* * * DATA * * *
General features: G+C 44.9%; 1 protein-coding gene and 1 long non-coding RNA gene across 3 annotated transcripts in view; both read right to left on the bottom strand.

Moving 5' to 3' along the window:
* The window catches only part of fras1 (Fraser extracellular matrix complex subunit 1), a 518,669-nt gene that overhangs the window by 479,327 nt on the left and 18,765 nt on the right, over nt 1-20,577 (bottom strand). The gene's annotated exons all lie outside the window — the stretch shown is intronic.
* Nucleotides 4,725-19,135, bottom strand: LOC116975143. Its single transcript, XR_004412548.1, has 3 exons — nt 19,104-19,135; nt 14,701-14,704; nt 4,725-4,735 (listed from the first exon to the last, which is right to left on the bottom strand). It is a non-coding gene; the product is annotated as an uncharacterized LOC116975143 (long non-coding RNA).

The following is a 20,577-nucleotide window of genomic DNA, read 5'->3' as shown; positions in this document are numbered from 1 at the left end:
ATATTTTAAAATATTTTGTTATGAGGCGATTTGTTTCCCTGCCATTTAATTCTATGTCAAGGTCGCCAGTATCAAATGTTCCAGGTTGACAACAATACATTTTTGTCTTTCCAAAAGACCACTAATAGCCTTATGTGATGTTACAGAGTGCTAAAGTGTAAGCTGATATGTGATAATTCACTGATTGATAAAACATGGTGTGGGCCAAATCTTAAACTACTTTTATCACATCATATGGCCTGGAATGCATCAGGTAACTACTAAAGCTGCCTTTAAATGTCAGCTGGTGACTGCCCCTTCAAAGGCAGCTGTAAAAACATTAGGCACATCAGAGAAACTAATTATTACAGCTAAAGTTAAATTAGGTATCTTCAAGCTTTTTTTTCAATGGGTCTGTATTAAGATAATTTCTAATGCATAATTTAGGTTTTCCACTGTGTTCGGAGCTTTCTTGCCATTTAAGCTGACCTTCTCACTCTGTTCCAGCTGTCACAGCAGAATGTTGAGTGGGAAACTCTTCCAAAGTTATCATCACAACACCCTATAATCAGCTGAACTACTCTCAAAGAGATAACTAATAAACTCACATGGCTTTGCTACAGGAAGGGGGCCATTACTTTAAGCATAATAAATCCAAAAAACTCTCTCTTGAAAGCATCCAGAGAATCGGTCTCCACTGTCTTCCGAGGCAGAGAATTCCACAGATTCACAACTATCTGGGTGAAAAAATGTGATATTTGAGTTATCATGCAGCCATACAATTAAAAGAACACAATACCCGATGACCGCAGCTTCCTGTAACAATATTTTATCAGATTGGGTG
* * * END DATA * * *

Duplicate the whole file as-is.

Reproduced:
General features: G+C 44.9%; 1 protein-coding gene and 1 long non-coding RNA gene across 3 annotated transcripts in view; both read right to left on the bottom strand.

Moving 5' to 3' along the window:
* The window catches only part of fras1 (Fraser extracellular matrix complex subunit 1), a 518,669-nt gene that overhangs the window by 479,327 nt on the left and 18,765 nt on the right, over nt 1-20,577 (bottom strand). The gene's annotated exons all lie outside the window — the stretch shown is intronic.
* Nucleotides 4,725-19,135, bottom strand: LOC116975143. Its single transcript, XR_004412548.1, has 3 exons — nt 19,104-19,135; nt 14,701-14,704; nt 4,725-4,735 (listed from the first exon to the last, which is right to left on the bottom strand). It is a non-coding gene; the product is annotated as an uncharacterized LOC116975143 (long non-coding RNA).

The following is a 20,577-nucleotide window of genomic DNA, read 5'->3' as shown; positions in this document are numbered from 1 at the left end:
ATATTTTAAAATATTTTGTTATGAGGCGATTTGTTTCCCTGCCATTTAATTCTATGTCAAGGTCGCCAGTATCAAATGTTCCAGGTTGACAACAATACATTTTTGTCTTTCCAAAAGACCACTAATAGCCTTATGTGATGTTACAGAGTGCTAAAGTGTAAGCTGATATGTGATAATTCACTGATTGATAAAACATGGTGTGGGCCAAATCTTAAACTACTTTTATCACATCATATGGCCTGGAATGCATCAGGTAACTACTAAAGCTGCCTTTAAATGTCAGCTGGTGACTGCCCCTTCAAAGGCAGCTGTAAAAACATTAGGCACATCAGAGAAACTAATTATTACAGCTAAAGTTAAATTAGGTATCTTCAAGCTTTTTTTTCAATGGGTCTGTATTAAGATAATTTCTAATGCATAATTTAGGTTTTCCACTGTGTTCGGAGCTTTCTTGCCATTTAAGCTGACCTTCTCACTCTGTTCCAGCTGTCACAGCAGAATGTTGAGTGGGAAACTCTTCCAAAGTTATCATCACAACACCCTATAATCAGCTGAACTACTCTCAAAGAGATAACTAATAAACTCACATGGCTTTGCTACAGGAAGGGGGCCATTACTTTAAGCATAATAAATCCAAAAAACTCTCTCTTGAAAGCATCCAGAGAATCGGTCTCCACTGTCTTCCGAGGCAGAGAATTCCACAGATTCACAACTATCTGGGTGAAAAAATGTGATATTTGAGTTATCATGCAGCCATACAATTAAAAGAACACAATACCCGATGACCGCAGCTTCCTGTAACAATATTTTATCAGATTGGGTG